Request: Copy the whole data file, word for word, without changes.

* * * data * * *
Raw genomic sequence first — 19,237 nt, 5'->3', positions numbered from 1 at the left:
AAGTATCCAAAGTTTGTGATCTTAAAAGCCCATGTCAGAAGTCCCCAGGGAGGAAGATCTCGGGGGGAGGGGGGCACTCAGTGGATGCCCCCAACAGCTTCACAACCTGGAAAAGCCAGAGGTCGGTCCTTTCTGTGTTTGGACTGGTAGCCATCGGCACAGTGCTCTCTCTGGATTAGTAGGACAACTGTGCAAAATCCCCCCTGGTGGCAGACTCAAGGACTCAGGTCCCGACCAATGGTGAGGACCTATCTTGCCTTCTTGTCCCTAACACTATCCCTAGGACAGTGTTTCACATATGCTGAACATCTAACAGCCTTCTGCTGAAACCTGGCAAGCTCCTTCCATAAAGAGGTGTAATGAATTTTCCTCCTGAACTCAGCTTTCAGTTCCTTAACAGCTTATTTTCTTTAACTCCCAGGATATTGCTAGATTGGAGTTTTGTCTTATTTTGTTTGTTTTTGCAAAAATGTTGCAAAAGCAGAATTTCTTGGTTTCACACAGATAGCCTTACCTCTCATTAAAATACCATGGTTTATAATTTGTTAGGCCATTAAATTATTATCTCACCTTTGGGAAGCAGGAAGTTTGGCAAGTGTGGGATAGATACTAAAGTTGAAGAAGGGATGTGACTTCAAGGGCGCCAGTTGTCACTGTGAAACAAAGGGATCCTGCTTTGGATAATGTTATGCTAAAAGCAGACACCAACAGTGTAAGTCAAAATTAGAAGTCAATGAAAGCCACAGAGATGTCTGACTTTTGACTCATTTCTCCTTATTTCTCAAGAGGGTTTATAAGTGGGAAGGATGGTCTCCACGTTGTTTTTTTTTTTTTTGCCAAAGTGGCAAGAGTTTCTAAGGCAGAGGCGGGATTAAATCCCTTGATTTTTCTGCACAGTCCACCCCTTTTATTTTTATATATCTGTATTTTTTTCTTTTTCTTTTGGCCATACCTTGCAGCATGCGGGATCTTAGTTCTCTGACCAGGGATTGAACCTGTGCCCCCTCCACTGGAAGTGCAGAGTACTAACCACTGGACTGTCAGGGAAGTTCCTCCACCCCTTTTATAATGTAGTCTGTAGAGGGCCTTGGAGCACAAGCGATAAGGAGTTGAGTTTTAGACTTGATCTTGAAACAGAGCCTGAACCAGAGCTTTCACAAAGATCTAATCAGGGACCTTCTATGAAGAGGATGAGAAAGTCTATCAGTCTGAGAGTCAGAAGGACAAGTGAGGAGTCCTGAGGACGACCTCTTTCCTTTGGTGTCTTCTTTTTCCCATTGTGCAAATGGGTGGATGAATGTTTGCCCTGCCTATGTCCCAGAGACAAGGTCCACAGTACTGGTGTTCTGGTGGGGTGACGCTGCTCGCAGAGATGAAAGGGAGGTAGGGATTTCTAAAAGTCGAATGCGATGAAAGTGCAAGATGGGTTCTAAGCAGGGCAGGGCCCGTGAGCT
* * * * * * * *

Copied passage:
Raw genomic sequence first — 19,237 nt, 5'->3', positions numbered from 1 at the left:
AAGTATCCAAAGTTTGTGATCTTAAAAGCCCATGTCAGAAGTCCCCAGGGAGGAAGATCTCGGGGGGAGGGGGGCACTCAGTGGATGCCCCCAACAGCTTCACAACCTGGAAAAGCCAGAGGTCGGTCCTTTCTGTGTTTGGACTGGTAGCCATCGGCACAGTGCTCTCTCTGGATTAGTAGGACAACTGTGCAAAATCCCCCCTGGTGGCAGACTCAAGGACTCAGGTCCCGACCAATGGTGAGGACCTATCTTGCCTTCTTGTCCCTAACACTATCCCTAGGACAGTGTTTCACATATGCTGAACATCTAACAGCCTTCTGCTGAAACCTGGCAAGCTCCTTCCATAAAGAGGTGTAATGAATTTTCCTCCTGAACTCAGCTTTCAGTTCCTTAACAGCTTATTTTCTTTAACTCCCAGGATATTGCTAGATTGGAGTTTTGTCTTATTTTGTTTGTTTTTGCAAAAATGTTGCAAAAGCAGAATTTCTTGGTTTCACACAGATAGCCTTACCTCTCATTAAAATACCATGGTTTATAATTTGTTAGGCCATTAAATTATTATCTCACCTTTGGGAAGCAGGAAGTTTGGCAAGTGTGGGATAGATACTAAAGTTGAAGAAGGGATGTGACTTCAAGGGCGCCAGTTGTCACTGTGAAACAAAGGGATCCTGCTTTGGATAATGTTATGCTAAAAGCAGACACCAACAGTGTAAGTCAAAATTAGAAGTCAATGAAAGCCACAGAGATGTCTGACTTTTGACTCATTTCTCCTTATTTCTCAAGAGGGTTTATAAGTGGGAAGGATGGTCTCCACGTTGTTTTTTTTTTTTTTGCCAAAGTGGCAAGAGTTTCTAAGGCAGAGGCGGGATTAAATCCCTTGATTTTTCTGCACAGTCCACCCCTTTTATTTTTATATATCTGTATTTTTTTCTTTTTCTTTTGGCCATACCTTGCAGCATGCGGGATCTTAGTTCTCTGACCAGGGATTGAACCTGTGCCCCCTCCACTGGAAGTGCAGAGTACTAACCACTGGACTGTCAGGGAAGTTCCTCCACCCCTTTTATAATGTAGTCTGTAGAGGGCCTTGGAGCACAAGCGATAAGGAGTTGAGTTTTAGACTTGATCTTGAAACAGAGCCTGAACCAGAGCTTTCACAAAGATCTAATCAGGGACCTTCTATGAAGAGGATGAGAAAGTCTATCAGTCTGAGAGTCAGAAGGACAAGTGAGGAGTCCTGAGGACGACCTCTTTCCTTTGGTGTCTTCTTTTTCCCATTGTGCAAATGGGTGGATGAATGTTTGCCCTGCCTATGTCCCAGAGACAAGGTCCACAGTACTGGTGTTCTGGTGGGGTGACGCTGCTCGCAGAGATGAAAGGGAGGTAGGGATTTCTAAAAGTCGAATGCGATGAAAGTGCAAGATGGGTTCTAAGCAGGGCAGGGCCCGTGAGCT